Kars city was a destination on my north to east tour of Turkey. Before I left, I excitedly discussed my plans with two Turkish friends. I was going to spend one day in Kars with a tour group, then extend my stay on my own for three days.
The mention of Kars prompted astonished looks on their faces.
“You cannot stay in Kars alone” they said. “You will never come back”
Now at this point, I was concerned. What did they know that I didn’t? Was Kars a center for human trafficking?
Was in the back of beyond, far from civilization?
They continued their concern without answering my question
“Just it is a horrible city and you won’t come back”
Now, knowing my friends and their lack of travel experiences, I asked when they had actually visited the city. It turned out they had never been. Not even anywhere near it! So in my eyes, their concerns were unfounded but I soon discovered they were not the first Turks to think like that. Perhaps it’s the mishmash of cultural and historical identities that puts many people off Kars but this just enhanced my visit to the city.
Kars History With the Russians
Kars has a strong connection with Russia. The Russian empire attacked Kars in 1828 and seized control from the Ottomans but it was a tug-of-war; they lost power and seized it again in 1878. After the First World War, it fell to Armenian rule, then eventually the Turkish republic.
The Russians were not going to give up though and in 1945, attempted to regain Kars through peaceful dialogue. They were unsuccessful. These days, the only Russian connection is seen in architecture style of old buildings, many of which now are under preservation status.
It was suggested to me that I could find out more about Russian presence in the Gazi Ahmet Muhtar Pasa house, however despite three visits to this museum, it was always closed.
The Armenian Historical Connection
Kars is situated a small distance from the border with Armenia and is rarely mentioned in travel guides. This is a shame because it’s the nearest overnight accommodation to the historical 1001 churches. Known as the ruins of Ani, these old Armenian churches are not on the grand scale of other historical ruins like Ephesus, but they are certainly impressive.
The problem is they are in the East of Turkey and most tourism promotion in Turkey is focused on the long sandy beaches of the West. There are also political issues between Turkey and Armenia that perhaps explains the lack of interest.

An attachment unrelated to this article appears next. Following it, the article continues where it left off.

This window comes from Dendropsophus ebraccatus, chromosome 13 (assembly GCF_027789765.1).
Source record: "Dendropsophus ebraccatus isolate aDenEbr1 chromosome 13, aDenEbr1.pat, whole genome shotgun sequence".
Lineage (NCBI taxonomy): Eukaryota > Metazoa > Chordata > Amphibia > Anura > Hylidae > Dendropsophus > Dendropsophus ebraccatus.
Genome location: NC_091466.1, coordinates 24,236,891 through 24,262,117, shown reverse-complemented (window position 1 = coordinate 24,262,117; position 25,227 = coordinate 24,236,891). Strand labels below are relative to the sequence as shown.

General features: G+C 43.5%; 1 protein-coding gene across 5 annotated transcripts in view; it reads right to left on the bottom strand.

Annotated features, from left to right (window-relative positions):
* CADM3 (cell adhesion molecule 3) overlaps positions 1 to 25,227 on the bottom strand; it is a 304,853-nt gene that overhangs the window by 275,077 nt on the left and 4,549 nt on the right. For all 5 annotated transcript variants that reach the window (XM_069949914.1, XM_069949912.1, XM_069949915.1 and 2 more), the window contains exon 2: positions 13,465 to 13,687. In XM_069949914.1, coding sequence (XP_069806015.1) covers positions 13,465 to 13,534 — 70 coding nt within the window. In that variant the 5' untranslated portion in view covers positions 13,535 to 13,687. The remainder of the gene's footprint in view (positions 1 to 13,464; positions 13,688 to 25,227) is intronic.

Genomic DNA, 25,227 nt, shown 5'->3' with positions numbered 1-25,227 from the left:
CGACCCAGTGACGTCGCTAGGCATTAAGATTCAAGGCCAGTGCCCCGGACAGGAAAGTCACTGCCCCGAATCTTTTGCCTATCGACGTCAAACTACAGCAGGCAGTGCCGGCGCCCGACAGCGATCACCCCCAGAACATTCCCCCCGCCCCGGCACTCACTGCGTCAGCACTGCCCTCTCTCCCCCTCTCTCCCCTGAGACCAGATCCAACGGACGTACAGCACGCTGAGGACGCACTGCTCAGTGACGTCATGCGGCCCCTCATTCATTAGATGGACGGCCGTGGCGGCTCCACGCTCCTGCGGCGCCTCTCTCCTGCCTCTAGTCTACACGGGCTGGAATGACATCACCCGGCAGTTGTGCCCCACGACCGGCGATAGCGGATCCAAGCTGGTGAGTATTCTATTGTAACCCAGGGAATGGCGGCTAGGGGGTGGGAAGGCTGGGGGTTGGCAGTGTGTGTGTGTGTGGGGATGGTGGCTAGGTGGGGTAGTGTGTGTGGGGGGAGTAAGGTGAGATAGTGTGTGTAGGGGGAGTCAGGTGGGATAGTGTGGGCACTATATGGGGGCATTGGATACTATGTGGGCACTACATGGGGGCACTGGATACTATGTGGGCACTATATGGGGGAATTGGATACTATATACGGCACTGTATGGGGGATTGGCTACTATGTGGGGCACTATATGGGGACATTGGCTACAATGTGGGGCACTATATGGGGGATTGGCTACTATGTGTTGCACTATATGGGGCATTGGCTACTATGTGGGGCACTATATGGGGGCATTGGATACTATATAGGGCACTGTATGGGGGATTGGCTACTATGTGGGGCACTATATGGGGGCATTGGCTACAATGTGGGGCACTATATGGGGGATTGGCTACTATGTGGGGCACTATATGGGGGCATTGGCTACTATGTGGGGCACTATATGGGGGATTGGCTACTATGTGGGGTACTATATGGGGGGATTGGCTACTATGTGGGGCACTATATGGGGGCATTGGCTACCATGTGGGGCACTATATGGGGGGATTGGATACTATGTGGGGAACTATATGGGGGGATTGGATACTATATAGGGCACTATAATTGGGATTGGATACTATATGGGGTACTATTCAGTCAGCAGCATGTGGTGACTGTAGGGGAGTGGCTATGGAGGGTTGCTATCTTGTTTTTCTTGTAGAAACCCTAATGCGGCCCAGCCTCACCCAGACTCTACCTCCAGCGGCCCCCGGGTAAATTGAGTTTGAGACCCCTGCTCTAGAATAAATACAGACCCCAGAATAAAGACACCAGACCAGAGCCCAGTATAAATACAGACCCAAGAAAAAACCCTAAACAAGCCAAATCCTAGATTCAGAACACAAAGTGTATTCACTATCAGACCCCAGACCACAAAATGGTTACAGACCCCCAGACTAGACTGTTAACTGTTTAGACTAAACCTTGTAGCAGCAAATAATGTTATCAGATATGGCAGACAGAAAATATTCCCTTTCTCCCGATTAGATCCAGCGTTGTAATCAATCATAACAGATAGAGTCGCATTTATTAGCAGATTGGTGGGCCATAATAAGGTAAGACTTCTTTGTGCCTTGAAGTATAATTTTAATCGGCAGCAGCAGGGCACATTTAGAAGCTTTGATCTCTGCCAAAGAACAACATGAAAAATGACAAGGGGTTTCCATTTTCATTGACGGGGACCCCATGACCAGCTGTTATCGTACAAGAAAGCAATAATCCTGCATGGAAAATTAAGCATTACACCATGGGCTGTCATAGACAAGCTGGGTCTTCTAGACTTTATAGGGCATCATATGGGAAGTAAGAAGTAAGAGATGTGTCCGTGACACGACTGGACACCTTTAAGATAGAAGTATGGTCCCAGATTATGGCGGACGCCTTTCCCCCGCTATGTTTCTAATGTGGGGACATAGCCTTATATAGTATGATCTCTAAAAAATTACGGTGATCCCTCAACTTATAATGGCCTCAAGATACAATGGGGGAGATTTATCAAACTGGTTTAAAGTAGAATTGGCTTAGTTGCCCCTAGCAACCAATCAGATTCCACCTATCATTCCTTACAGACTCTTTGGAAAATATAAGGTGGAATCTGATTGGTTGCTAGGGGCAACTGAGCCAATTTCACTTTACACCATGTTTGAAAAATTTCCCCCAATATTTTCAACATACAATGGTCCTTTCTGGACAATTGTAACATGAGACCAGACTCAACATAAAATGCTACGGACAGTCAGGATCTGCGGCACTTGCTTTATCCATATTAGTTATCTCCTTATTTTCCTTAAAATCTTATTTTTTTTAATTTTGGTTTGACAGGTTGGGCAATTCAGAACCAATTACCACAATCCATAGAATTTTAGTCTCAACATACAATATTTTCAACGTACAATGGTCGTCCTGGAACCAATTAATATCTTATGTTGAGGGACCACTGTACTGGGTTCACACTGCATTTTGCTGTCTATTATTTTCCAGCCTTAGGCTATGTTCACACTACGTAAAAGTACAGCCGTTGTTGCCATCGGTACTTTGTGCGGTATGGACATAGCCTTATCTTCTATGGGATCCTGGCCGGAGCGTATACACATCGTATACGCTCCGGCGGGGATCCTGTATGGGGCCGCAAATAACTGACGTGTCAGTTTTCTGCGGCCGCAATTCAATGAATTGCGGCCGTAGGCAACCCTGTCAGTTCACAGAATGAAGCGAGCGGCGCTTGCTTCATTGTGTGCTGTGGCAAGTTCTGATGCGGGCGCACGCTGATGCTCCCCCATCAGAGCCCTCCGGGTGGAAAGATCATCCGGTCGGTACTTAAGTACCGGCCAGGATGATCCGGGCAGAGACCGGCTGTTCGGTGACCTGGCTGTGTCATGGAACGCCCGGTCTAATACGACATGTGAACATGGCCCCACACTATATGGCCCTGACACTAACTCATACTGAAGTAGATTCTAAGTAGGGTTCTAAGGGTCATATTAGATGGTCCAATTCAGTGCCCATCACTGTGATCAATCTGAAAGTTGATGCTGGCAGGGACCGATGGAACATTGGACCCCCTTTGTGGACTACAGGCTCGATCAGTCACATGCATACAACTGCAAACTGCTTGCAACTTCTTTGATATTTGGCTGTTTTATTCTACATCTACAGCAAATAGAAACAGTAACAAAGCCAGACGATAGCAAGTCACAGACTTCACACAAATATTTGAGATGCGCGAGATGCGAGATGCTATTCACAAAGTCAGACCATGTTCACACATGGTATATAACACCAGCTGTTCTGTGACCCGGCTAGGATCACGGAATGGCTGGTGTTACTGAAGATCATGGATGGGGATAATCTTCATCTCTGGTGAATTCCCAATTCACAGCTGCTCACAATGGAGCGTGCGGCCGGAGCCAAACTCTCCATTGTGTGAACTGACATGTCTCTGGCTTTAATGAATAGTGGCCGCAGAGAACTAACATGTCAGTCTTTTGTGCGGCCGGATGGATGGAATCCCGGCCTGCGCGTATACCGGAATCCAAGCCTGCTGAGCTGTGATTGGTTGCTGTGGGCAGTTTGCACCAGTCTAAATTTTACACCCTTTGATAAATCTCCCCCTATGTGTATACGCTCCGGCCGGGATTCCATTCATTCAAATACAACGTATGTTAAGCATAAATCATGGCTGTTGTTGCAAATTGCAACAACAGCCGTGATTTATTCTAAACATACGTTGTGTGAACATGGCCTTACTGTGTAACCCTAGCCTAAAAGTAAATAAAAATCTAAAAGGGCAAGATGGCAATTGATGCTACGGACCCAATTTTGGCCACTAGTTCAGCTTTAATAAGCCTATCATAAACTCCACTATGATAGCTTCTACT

Apart from a leachy taxi driver, the people of Kars were friendly and welcoming. The younger generations appeared positively enthusiastic and have embraced fashion trends that were evident in tight blue jeans, high heels and logo T-shirts. This was far different from the eastern conservative dress sense that I expected.
There were also a small percentage of locals that stood out because of their facial appearances. Men and women displayed chiselled, clean looks with defining features and piercing eyes. Their skin was a lot lighter but perfectly suited the jet black hair that framed their faces.
It was only a slight difference that first time visitors to Turkey would not pick up on however I had never seen this typical Turkish or Kurdish facial appearance before. Anyone who knows Turkey will also agree that from the west to the east, facial appearances and characteristics do change; the stereotype light coloured hair of Laz people is one example.
I assumed the different facial appearance was because of the historical connections to Russia or Armenia so during a chance conversation with a local stationary shop owner; I questioned the ethnic diversity of the population of Kars. The biggest surprise was that there are many Azerbaijanis in Kars. Some just come over the border to work, while others have Azerbaijan blood in the family history.
The Azerbaijan influences might not be present in history, churches or the architectural style of buildings but it does add another twist to the diversity of Kars to find out they form a large percentage of the population.
Understanding Kars City
I have researched the presence of Russians, Armenians, Azerbaijanis, Kurds and Turks in Kars. The result is a confusing and intertwining connection throughout a historical time-line full of conflict. These days, it is peaceful city though and I thoroughly enjoyed my time there. If anyone tells you not to go to Kars, ignore them. It is not a dark city in the back of beyond. It is culturally rich and a wonderful place to visit.
- Writer Merve Busra Özturk explores the cultural richness of Kars due to it being a border city
- Writer Pat Yale suggests the negative attitude about Kars is because of Orhan Pamuk’s novel “Snow”. She encourages a visit to the city and has listed things to do
- Plot line for the famous novel “Snow” which is set in the city of Kars